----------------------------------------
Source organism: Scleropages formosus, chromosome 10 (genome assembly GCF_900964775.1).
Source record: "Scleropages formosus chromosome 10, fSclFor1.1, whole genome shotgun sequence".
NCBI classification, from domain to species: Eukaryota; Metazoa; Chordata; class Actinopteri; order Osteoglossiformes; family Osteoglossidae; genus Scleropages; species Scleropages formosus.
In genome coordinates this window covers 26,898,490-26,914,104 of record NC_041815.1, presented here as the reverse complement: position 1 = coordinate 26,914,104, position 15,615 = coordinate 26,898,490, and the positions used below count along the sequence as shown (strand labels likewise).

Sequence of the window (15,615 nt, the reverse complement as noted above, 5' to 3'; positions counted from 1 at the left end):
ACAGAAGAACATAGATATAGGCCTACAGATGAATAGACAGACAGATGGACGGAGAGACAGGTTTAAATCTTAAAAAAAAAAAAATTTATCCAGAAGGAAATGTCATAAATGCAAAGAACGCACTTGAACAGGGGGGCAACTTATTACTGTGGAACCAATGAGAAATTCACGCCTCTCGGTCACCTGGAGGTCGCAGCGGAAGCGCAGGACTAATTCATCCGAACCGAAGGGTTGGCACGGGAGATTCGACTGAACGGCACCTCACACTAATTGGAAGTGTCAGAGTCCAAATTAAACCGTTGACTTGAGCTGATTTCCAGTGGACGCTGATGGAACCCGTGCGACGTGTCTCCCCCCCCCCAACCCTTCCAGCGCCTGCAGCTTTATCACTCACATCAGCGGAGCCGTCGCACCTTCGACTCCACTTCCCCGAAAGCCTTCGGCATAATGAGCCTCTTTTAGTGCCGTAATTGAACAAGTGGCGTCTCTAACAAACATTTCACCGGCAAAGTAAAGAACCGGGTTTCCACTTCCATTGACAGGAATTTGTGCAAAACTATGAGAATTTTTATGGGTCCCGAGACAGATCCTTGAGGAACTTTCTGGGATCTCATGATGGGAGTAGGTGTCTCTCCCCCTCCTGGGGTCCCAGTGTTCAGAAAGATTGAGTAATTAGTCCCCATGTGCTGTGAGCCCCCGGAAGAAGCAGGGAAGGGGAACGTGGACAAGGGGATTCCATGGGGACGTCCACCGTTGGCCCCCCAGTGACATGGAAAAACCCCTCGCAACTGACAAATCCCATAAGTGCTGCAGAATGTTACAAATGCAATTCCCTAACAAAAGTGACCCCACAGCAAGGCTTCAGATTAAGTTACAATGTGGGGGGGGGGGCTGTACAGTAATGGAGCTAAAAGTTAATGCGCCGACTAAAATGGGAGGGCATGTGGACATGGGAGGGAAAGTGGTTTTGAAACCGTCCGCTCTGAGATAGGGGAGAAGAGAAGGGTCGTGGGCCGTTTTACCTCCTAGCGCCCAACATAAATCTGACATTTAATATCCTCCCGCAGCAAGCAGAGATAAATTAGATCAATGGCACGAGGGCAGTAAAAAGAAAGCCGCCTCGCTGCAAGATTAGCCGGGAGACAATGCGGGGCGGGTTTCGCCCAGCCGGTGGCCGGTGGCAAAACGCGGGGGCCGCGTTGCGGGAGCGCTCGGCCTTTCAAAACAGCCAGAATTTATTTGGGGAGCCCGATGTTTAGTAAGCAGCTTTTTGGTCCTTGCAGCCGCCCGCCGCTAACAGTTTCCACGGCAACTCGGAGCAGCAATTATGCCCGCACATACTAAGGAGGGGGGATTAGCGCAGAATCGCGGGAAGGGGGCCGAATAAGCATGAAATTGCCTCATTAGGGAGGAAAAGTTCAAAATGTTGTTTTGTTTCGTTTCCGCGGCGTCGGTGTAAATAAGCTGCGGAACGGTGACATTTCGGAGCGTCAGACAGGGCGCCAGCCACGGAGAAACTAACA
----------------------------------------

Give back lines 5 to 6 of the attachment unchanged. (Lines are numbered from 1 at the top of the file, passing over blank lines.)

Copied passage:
Sequence of the window (15,615 nt, the reverse complement as noted above, 5' to 3'; positions counted from 1 at the left end):
ACAGAAGAACATAGATATAGGCCTACAGATGAATAGACAGACAGATGGACGGAGAGACAGGTTTAAATCTTAAAAAAAAAAAAATTTATCCAGAAGGAAATGTCATAAATGCAAAGAACGCACTTGAACAGGGGGGCAACTTATTACTGTGGAACCAATGAGAAATTCACGCCTCTCGGTCACCTGGAGGTCGCAGCGGAAGCGCAGGACTAATTCATCCGAACCGAAGGGTTGGCACGGGAGATTCGACTGAACGGCACCTCACACTAATTGGAAGTGTCAGAGTCCAAATTAAACCGTTGACTTGAGCTGATTTCCAGTGGACGCTGATGGAACCCGTGCGACGTGTCTCCCCCCCCCCAACCCTTCCAGCGCCTGCAGCTTTATCACTCACATCAGCGGAGCCGTCGCACCTTCGACTCCACTTCCCCGAAAGCCTTCGGCATAATGAGCCTCTTTTAGTGCCGTAATTGAACAAGTGGCGTCTCTAACAAACATTTCACCGGCAAAGTAAAGAACCGGGTTTCCACTTCCATTGACAGGAATTTGTGCAAAACTATGAGAATTTTTATGGGTCCCGAGACAGATCCTTGAGGAACTTTCTGGGATCTCATGATGGGAGTAGGTGTCTCTCCCCCTCCTGGGGTCCCAGTGTTCAGAAAGATTGAGTAATTAGTCCCCATGTGCTGTGAGCCCCCGGAAGAAGCAGGGAAGGGGAACGTGGACAAGGGGATTCCATGGGGACGTCCACCGTTGGCCCCCCAGTGACATGGAAAAACCCCTCGCAACTGACAAATCCCATAAGTGCTGCAGAATGTTACAAATGCAATTCCCTAACAAAAGTGACCCCACAGCAAGGCTTCAGATTAAGTTACAATGTGGGGGGGGGGGCTGTACAGTAATGGAGCTAAAAGTTAATGCGCCGACTAAAATGGGAGGGCATGTGGACATGGGAGGGAAAGTGGTTTTGAAACCGTCCGCTCTGAGATAGGGGAGAAGAGAAGGGTCGTGGGCCGTTTTACCTCCTAGCGCCCAACATAAATCTGACATTTAATATCCTCCCGCAGCAAGCAGAGATAAATTAGATCAATGGCACGAGGGCAGTAAAAAGAAAGCCGCCTCGCTGCAAGATTAGCCGGGAGACAATGCGGGGCGGGTTTCGCCCAGCCGGTGGCCGGTGGCAAAACGCGGGGGCCGCGTTGCGGGAGCGCTCGGCCTTTCAAAACAGCCAGAATTTATTTGGGGAGCCCGATGTTTAGTAAGCAGCTTTTTGGTCCTTGCAGCCGCCCGCCGCTAACAGTTTCCACGGCAACTCGGAGCAGCAATTATGCCCGCACATACTAAGGAGGGGGGATTAGCGCAGAATCGCGGGAAGGGGGCCGAATAAGCATGAAATTGCCTCATTAGGGAGGAAAAGTTCAAAATGTTGTTTTGTTTCGTTTCCGCGGCGTCGGTGTAAATAAGCTGCGGAACGGTGACATTTCGGAGCGTCAGACAGGGCGCCAGCCACGGAGAAACTAACA